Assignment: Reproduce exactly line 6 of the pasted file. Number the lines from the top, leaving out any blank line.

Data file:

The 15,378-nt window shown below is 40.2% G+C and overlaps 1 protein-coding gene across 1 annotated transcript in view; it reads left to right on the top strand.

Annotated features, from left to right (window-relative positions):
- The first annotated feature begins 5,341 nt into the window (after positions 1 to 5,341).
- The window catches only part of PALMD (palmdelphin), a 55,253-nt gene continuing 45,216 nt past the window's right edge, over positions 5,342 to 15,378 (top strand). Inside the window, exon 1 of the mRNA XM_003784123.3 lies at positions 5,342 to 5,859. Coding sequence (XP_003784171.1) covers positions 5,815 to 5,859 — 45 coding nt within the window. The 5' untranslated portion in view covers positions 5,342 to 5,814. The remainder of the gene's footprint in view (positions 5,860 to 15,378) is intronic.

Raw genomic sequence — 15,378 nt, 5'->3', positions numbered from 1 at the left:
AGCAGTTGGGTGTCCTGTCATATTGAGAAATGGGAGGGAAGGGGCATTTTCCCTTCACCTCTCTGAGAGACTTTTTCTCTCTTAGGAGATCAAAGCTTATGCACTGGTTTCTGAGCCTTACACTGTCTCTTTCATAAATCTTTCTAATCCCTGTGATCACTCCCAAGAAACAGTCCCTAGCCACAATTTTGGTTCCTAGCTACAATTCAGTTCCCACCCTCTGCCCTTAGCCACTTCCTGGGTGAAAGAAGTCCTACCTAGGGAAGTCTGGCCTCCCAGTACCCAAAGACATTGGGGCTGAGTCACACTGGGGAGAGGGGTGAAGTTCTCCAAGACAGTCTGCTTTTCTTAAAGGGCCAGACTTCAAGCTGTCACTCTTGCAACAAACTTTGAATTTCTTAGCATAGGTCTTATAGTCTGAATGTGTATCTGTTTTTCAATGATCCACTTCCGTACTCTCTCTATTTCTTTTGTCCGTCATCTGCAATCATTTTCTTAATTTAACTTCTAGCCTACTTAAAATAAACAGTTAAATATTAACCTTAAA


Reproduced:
AGCAGTTGGGTGTCCTGTCATATTGAGAAATGGGAGGGAAGGGGCATTTTCCCTTCACCTCTCTGAGAGACTTTTTCTCTCTTAGGAGATCAAAGCTTATGCACTGGTTTCTGAGCCTTACACTGTCTCTTTCATAAATCTTTCTAATCCCTGTGATCACTCCCAAGAAACAGTCCCTAGCCACAATTTTGGTTCCTAGCTACAATTCAGTTCCCACCCTCTGCCCTTAGCCACTTCCTGGGTGAAAGAAGTCCTACCTAGGGAAGTCTGGCCTCCCAGTACCCAAAGACATTGGGGCTGAGTCACACTGGGGAGAGGGGTGAAGTTCTCCAAGACAGTCTGCTTTTCTTAAAGGGCCAGACTTCAAGCTGTCACTCTTGCAACAAACTTTGAATTTCTTAGCATAGGTCTTATAGTCTGAATGTGTATCTGTTTTTCAATGATCCACTTCCGTACTCTCTCTATTTCTTTTGTCCGTCATCTGCAATCATTTTCTTAATTTAACTTCTAGCCTACTTAAAATAAACAGTTAAATATTAACCTTAAA